Principles for Lipsync Animation
keith lango, 2001

Introduction...
I recently have been asked by a few people (OK, more than a few) to try and touch upon the area of facial animation and lipsync. Most of these requests have come from folks reading my Pose-to-Pose Organized Keyframing tutorial who then want some ideas on breaking down lipsync and facial animation.

Originally I had replied that for me facial and lipsync was the one area of my animation that was still undefined for me. By that I mean I hadn't taken the time to sit down and really think about how I logically approach lipsync and facial animation. I've always just kinda "done it", letting it flow from within me. I enjoyed being able to pretty much do a single straight ahead pass at face and lipsync animation with another single 'tweak' pass and to be able to call it done. I readily admit that I don't pre-plan my lipsync at all. And I don't spend a whole lot of time breaking down my facial animation as a whole. I do mark a few seminal emotions I want to capture, but I don't do anything near as organized or mechanical as the pop-thru for my body work. Basically, face and lipsync animation was the last bastion of real heartfelt art for me, and I admit I was reluctant to quantify that little bit of remaining magic in my art. :o) But recently I have taken some steps towards actually quantifying this stuff.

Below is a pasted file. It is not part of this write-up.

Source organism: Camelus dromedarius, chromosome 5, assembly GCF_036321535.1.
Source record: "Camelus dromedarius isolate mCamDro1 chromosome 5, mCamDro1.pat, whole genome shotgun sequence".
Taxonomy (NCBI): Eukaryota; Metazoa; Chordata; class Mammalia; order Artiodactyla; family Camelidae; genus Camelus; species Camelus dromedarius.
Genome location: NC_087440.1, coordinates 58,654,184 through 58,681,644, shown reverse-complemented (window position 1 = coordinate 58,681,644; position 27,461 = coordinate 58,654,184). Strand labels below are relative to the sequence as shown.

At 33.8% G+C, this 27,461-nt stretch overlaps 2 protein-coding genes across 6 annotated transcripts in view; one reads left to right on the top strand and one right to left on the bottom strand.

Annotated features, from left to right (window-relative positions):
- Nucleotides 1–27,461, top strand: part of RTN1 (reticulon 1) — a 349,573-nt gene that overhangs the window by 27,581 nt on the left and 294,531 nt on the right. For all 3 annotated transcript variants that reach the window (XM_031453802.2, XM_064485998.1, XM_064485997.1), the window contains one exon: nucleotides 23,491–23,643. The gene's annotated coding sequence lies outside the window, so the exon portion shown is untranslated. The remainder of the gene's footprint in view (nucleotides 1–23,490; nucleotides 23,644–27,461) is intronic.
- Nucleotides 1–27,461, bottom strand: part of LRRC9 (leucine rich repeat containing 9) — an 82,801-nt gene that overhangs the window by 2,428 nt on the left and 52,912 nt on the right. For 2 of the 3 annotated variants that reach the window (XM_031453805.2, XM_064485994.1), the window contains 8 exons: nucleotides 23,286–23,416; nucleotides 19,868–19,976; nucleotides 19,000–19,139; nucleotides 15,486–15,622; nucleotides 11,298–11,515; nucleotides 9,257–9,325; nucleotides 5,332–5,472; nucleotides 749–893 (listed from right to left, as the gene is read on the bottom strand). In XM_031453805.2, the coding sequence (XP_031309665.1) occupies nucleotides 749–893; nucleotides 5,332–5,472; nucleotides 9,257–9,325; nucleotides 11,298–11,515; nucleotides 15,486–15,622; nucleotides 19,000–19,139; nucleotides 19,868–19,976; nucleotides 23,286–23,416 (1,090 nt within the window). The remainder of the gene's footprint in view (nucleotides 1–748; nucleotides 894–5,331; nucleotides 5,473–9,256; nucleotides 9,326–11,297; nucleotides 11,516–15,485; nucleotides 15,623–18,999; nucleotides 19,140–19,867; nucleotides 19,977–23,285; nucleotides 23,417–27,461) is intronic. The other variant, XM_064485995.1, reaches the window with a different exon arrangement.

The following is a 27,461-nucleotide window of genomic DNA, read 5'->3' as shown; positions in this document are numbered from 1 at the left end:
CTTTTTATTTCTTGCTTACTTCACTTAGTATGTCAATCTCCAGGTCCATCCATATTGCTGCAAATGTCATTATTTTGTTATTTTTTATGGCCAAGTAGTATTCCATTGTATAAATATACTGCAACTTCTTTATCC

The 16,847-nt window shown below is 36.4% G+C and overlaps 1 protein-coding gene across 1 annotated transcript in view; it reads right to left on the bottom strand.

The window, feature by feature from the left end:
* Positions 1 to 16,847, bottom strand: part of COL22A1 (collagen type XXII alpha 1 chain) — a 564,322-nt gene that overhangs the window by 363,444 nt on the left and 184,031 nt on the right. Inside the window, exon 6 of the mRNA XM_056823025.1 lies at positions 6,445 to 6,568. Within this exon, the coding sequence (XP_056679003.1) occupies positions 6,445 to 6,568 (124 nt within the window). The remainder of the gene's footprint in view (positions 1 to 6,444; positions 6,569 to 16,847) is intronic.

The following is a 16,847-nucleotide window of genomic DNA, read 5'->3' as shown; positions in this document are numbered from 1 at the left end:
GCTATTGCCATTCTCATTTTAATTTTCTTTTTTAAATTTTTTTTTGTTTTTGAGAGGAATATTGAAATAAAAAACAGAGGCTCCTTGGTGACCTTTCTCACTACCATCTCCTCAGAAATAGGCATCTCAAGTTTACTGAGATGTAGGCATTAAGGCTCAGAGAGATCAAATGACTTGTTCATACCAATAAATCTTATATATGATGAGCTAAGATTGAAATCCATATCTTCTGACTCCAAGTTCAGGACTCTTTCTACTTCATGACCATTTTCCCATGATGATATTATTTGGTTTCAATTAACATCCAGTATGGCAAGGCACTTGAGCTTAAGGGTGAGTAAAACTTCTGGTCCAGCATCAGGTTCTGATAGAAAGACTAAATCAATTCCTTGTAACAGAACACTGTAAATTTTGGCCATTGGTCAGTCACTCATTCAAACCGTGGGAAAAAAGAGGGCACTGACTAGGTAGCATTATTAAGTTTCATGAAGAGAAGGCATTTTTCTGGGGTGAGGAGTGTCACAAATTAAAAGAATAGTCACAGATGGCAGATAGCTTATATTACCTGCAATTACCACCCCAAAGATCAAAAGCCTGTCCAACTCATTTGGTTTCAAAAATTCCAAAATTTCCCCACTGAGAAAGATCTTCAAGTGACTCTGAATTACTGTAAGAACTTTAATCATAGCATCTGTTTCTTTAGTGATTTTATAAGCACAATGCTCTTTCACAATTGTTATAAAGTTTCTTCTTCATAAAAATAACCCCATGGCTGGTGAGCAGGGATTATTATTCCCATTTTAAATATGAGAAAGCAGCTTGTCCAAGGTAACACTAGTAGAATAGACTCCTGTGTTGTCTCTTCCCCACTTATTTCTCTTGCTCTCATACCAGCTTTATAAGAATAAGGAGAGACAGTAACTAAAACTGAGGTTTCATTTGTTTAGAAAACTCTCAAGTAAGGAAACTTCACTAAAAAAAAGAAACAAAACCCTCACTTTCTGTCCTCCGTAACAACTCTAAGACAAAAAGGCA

As such, I have some thoughts on lip sync that I feel folks might be willing to check into. Let me preface my words by stating clearly that I do not consider myself an authority on the topic. My thoughts are pretty much just mine, and folks may disagree with my assessment of how to approach lipsync. But the purpose of my efforts is to try and give some concrete "hooks" for animators to use. I want to avoid having these thoughts coming off as rules or suchlike. They're merely ideas and theories that may help some folks get their brains around lipsync in a different way. So with the caveats offered, I expound upon my particular approach to lipsync.

This paper is not exhaustive, but it does begin to address how I tend to THINK about lipsync animation conceptually. I am limiting my comments in this paper to specifically lipsync animation. I am currently developing my thoughts for another paper on facial animation as a whole, the sum of which will enfold this paper's topics into itself for a holistic approach to animating character's faces with convincing speech and emotional acting.

 


In the Beginning...
Lipsync is a tricky thing to get the hang of at first. Many an animation shows the classic example of how just about everybody approaches it at first. The tendency is this:

1) make 'sound' targets for 'sounds' like M and E and S and Th and F and such. (some folks even go so far as to make targets for such 'sounds' as H and G and J and Z).
2) listen to the sound track
3) for every 'sound' you hear, hit the 'sound' target at or near 100%
4) Make a preview render of the lipsync animation
5) watch the mouth flap out of control
6) wonder what went wrong.